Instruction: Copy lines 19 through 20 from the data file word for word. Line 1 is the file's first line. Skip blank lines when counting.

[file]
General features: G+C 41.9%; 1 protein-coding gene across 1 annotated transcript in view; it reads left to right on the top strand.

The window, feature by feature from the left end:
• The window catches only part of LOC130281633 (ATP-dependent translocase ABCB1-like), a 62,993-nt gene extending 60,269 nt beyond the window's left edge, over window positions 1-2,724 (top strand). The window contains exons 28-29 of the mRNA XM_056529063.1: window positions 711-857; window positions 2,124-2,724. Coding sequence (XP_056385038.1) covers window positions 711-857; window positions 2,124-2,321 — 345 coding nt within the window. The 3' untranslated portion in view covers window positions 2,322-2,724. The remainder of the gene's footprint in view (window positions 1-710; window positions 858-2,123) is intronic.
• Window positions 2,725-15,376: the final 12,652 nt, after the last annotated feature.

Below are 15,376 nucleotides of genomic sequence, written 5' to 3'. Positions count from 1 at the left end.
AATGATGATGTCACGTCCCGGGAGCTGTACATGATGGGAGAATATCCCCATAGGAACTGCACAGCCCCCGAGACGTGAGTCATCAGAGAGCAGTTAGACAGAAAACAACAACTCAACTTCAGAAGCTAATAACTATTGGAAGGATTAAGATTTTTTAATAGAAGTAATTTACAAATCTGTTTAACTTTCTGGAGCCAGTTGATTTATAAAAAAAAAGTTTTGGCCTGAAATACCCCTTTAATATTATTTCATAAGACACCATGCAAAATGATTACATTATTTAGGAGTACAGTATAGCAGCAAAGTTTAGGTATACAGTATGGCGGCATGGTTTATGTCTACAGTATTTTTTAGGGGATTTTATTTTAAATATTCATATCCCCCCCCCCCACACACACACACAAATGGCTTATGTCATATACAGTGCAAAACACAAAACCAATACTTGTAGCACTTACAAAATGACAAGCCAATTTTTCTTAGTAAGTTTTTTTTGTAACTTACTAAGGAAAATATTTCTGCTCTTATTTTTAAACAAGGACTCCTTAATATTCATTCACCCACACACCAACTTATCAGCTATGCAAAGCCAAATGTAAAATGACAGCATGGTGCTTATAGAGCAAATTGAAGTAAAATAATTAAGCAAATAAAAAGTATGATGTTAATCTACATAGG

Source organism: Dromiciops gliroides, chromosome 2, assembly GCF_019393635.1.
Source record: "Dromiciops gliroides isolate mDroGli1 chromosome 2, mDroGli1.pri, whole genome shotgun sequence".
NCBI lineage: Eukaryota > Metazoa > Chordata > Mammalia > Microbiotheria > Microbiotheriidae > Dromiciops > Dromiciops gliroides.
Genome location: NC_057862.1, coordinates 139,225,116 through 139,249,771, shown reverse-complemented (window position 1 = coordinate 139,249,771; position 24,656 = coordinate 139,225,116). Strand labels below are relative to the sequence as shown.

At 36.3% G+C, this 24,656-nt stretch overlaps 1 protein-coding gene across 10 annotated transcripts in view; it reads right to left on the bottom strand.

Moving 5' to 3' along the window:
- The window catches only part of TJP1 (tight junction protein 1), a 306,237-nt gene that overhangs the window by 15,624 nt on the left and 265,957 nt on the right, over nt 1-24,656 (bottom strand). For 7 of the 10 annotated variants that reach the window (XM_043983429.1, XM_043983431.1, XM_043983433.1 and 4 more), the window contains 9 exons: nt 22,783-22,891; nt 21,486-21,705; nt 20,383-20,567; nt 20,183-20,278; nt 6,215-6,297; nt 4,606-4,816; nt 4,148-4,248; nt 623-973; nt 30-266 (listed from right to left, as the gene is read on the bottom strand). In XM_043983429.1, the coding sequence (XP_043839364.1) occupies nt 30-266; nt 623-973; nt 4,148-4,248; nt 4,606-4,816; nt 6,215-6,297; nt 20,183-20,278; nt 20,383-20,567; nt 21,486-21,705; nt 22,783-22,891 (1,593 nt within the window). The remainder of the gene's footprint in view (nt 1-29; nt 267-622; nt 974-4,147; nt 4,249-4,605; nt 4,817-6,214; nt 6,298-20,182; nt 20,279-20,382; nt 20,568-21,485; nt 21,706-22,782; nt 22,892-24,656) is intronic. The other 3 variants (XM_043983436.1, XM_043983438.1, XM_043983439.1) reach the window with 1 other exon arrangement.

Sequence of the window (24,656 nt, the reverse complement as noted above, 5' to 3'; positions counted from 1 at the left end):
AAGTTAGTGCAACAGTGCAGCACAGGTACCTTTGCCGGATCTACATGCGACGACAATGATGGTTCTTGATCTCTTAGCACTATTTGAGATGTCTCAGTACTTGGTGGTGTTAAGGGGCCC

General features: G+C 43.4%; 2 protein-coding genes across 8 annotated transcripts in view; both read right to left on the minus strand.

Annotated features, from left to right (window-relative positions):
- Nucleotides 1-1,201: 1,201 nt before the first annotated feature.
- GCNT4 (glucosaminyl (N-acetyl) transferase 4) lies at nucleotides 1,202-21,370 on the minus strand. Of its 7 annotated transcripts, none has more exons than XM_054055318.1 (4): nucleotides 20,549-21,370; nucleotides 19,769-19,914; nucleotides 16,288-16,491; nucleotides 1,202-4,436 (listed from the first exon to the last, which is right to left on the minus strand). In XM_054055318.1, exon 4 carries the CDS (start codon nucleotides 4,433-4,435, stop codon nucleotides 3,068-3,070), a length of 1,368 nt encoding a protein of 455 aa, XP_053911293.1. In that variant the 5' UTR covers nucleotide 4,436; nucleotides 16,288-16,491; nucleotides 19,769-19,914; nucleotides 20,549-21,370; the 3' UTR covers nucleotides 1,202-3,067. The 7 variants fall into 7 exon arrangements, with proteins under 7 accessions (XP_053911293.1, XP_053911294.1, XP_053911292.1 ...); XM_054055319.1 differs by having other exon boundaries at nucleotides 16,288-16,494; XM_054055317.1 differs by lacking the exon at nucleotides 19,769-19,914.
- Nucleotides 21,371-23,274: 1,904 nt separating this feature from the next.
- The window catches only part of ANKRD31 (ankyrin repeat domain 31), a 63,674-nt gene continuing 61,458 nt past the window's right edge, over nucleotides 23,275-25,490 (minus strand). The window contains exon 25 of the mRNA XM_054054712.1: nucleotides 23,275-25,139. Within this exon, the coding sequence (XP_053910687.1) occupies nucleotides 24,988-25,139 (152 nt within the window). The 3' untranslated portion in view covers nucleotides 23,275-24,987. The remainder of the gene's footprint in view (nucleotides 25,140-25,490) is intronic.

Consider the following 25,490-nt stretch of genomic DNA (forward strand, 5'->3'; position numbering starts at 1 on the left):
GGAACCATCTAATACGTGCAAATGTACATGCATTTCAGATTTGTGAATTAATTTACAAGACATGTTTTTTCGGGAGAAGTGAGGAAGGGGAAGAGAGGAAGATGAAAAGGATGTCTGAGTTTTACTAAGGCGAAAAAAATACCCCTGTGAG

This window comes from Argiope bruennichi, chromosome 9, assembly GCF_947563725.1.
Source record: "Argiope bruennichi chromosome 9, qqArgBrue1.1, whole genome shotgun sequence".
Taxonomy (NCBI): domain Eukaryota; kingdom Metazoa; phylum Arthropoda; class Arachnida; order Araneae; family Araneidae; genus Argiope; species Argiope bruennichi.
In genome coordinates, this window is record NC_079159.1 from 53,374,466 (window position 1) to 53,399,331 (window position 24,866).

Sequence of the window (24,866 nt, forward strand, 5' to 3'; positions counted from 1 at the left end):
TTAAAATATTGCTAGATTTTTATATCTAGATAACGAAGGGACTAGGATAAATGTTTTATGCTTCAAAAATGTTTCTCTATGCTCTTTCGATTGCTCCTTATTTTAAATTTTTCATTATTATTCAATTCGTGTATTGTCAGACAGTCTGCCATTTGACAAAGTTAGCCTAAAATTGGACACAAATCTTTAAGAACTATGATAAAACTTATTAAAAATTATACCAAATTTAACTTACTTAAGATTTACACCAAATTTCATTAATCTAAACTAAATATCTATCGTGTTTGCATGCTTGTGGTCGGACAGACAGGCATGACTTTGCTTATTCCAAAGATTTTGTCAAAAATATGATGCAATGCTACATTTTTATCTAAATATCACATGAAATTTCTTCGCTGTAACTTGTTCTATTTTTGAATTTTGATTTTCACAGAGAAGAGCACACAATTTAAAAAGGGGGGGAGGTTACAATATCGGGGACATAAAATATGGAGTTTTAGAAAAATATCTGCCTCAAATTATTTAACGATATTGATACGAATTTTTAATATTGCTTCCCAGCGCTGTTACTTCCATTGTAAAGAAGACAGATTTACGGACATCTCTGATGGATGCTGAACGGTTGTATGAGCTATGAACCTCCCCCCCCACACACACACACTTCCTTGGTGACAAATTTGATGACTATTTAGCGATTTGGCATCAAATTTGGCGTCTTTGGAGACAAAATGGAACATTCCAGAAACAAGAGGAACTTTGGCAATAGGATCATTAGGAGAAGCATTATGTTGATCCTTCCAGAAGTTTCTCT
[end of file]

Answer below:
- GCNT4 (glucosaminyl (N-acetyl) transferase 4) lies at nucleotides 1,202-21,370 on the minus strand. Of its 7 annotated transcripts, none has more exons than XM_054055318.1 (4): nucleotides 20,549-21,370; nucleotides 19,769-19,914; nucleotides 16,288-16,491; nucleotides 1,202-4,436 (listed from the first exon to the last, which is right to left on the minus strand). In XM_054055318.1, exon 4 carries the CDS (start codon nucleotides 4,433-4,435, stop codon nucleotides 3,068-3,070), a length of 1,368 nt encoding a protein of 455 aa, XP_053911293.1. In that variant the 5' UTR covers nucleotide 4,436; nucleotides 16,288-16,491; nucleotides 19,769-19,914; nucleotides 20,549-21,370; the 3' UTR covers nucleotides 1,202-3,067. The 7 variants fall into 7 exon arrangements, with proteins under 7 accessions (XP_053911293.1, XP_053911294.1, XP_053911292.1 ...); XM_054055319.1 differs by having other exon boundaries at nucleotides 16,288-16,494; XM_054055317.1 differs by lacking the exon at nucleotides 19,769-19,914.
- Nucleotides 21,371-23,274: 1,904 nt separating this feature from the next.